Capri. Morning. View of Vesuvius

Jan Ciaglinski

  • Capri. Morning. View of Vesuvius 2
  • Capri. Morning. View of Vesuvius 3
Basic information
Jan Ciaglinski
Capri. Morning. View of Vesuvius
Date of creation
oil painting
canvas on cardboard oil
Dimensions (height x width, cm)
31.5 x 23.5
Information about author
Jan Ciaglinski
Artist's lifetime
Jan Ciaglinski was a Polish painter who lived and worked in Russia. His works are considered the first examples of Russian Impressionism. The artist was born on February 8, 1858, in Warsaw. After graduating from the Third Men's Gymnasium in Warsaw in 1876, he entered the University of Warsaw at the Faculty of Medicine. He was also taking drawing lessons with Wojciech Gerson. Between 1877 and 1878, Jan Ciaglinski attended the Art Class in Warsaw. In the second year of study, he transferred to the Natural Sciences Department. In January 1879, the artist went to St. Petersburg, where he was a non-degree student from February; after passing the exam in life drawing in summer of the same year, under the guidance of Pavel Chystiakov, he began regular studies at the Higher Art School of Painting, Sculpture, and Architecture at the St. Petersburg Academy of Arts. In 1881, he began his teaching career, initially lecturing at the Art School of the Imperial Society for the Encouragement of the Arts in St. Petersburg, and from 1902, as a professor at the Higher Art School at the Academy of Fine Arts. The artist founded a private school. The impressionist Jan Ciaglinski taught "Three Zosia'', the young Polish aristocrats, namely Zofia Nalepinska, Zofia Segno, and Zofia Baudouin de Courtenay who all three fell in love with Mykhailo Boichuk; later they became Boichukists. In the autumn of 1906, Jan Ciaglinski was named an Academician for his creative and pedagogical work; in 1911, he became a full member of the Academy of Arts. Until 1893, the artist showed his art works in St. Petersburg at the annual academic exhibitions, however, when in 1894 he and other artists were rejected, they organized their own exhibition "Refuses". In the same year, he went for a short period to Paris where he studied with Benjamin Constant. From 1899, he took part in the exhibitions of the Independents, and from 1900 – in the exhibitions of the society "World of Art '' organized with his participation. In addition to the above-mentioned exhibitions, Ciaglinski repeatedly had exhibitions in Warsaw, Lviv (1894), Krakow (1900), Berlin (1891), and several times in Paris. The artist died of a serious illness on January 6, 1913, in St. Petersburg. According to the will of the deceased, all his creative heritage had to be divided between Polish museums in Warsaw, Krakow, Poznan, Lviv, and Vilnius. However, the Heritage Distribution Commission decided to transfer the works to other museums as well, including the Lviv National Art Gallery. The entire collection of works by Jan Ciaglinski, which is housed at Borys Voznytskyi Lviv National Art Gallery, includes 137 works.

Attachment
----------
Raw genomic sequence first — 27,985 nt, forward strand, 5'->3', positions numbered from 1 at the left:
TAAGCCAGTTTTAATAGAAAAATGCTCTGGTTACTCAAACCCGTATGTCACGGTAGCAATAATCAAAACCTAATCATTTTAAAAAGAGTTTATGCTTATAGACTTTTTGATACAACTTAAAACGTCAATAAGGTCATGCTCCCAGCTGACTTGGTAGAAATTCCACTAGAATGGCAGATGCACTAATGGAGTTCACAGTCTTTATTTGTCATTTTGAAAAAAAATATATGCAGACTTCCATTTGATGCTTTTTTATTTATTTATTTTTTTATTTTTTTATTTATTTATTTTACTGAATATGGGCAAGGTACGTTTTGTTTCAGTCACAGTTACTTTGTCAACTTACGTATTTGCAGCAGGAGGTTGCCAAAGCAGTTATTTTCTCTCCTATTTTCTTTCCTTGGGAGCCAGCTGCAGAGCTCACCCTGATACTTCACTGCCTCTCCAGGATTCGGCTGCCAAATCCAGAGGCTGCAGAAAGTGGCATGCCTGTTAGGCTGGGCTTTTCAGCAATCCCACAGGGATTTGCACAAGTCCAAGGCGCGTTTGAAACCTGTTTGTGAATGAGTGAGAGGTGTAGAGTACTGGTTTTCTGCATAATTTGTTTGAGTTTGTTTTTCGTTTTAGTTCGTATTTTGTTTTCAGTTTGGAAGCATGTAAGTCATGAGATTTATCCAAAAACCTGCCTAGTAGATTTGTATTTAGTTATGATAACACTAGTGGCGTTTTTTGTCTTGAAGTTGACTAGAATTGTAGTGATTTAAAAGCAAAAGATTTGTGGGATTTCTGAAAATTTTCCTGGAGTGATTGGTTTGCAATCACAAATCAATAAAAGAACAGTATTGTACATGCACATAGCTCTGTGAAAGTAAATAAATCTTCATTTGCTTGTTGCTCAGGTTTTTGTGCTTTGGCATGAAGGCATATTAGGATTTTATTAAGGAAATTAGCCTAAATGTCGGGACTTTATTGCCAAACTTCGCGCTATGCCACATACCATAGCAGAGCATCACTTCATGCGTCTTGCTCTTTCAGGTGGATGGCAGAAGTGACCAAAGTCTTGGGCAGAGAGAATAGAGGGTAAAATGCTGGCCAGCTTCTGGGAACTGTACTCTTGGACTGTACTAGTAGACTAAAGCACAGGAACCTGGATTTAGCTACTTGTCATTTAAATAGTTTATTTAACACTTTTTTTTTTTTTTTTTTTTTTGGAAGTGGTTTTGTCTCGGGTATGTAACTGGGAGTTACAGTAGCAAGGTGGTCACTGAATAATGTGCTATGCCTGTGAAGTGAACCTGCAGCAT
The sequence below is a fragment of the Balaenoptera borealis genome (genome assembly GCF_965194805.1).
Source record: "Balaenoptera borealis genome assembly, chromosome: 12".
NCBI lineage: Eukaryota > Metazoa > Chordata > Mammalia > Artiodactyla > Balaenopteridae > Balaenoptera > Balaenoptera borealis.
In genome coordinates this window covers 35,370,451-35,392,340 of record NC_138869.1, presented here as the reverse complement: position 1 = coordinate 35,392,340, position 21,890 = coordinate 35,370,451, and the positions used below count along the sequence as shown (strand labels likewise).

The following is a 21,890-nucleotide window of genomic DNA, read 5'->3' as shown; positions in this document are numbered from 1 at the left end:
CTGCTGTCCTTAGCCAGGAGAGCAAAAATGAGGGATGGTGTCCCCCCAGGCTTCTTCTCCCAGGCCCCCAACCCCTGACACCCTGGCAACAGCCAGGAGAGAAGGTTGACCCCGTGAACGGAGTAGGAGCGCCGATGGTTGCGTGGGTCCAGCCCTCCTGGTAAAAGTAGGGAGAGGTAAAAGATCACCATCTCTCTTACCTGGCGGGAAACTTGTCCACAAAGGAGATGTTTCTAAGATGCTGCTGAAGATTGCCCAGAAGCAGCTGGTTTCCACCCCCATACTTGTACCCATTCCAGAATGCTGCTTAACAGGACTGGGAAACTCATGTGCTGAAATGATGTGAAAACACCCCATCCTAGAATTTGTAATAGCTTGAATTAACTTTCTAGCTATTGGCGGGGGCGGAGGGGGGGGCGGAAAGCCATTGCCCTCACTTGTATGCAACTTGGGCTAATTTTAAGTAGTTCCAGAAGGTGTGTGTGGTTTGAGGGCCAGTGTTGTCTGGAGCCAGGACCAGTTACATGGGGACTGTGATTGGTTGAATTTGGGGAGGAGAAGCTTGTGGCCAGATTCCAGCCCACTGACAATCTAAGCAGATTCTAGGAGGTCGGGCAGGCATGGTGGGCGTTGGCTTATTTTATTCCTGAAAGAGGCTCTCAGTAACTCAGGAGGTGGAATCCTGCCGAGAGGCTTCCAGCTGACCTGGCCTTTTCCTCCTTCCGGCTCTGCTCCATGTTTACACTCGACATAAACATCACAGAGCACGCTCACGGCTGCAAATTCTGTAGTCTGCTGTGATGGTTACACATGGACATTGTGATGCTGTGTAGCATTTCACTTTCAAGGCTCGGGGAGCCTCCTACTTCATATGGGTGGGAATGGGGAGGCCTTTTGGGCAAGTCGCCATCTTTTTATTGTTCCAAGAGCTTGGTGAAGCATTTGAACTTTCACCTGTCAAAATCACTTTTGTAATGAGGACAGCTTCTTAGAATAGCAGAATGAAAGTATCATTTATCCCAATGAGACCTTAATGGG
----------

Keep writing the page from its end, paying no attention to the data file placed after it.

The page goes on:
Object description
Capri is an island located on the south side of the Gulf of Naples in the Campania region of Italy, opposite the Sorrento Peninsula. Here, since the time of the ancient Romans, the beauty of landscapes and idyllic atmosphere contributed to an increase in the number of majestic luxury villas inhabited by emperors, and later by intelligentsia, prominent politicians, and artists who loved to spend their holidays on Capri and enjoy its pristine tranquility. Capri is a true myth rooted in the distant past, when the ancients associated Odysseus and the myth of mermaids told by Homer with the island. As early as the mid-nineteenth century, Capri was the main goal of the Grand Tour journey, which was undertaken by wealthy young European aristocrats and famous artists, who described the abundant nature, mild climate, changing colors, and romantic play of light in the caves of that place. At the beginning of the twentieth century, Capri underwent extraordinary urban development, in particular dream houses and grand mansions of the international bourgeoisie were built there, and the first prestigious tourist spots and hotels were developed. The perfect combination of history, natural beauty, sophistication, luxury, and culture created the myth of Capri and made it undoubtedly one of the most popular islands in Italy. As was common in the early twentieth century, the artist sought inspiration in traveling to exotic countries. Since Jan Ciaglinski lived mainly in St. Petersburg, a city characterized by a monochromatic landscape and little light, it becomes obvious why the artist travelled to sunny climes.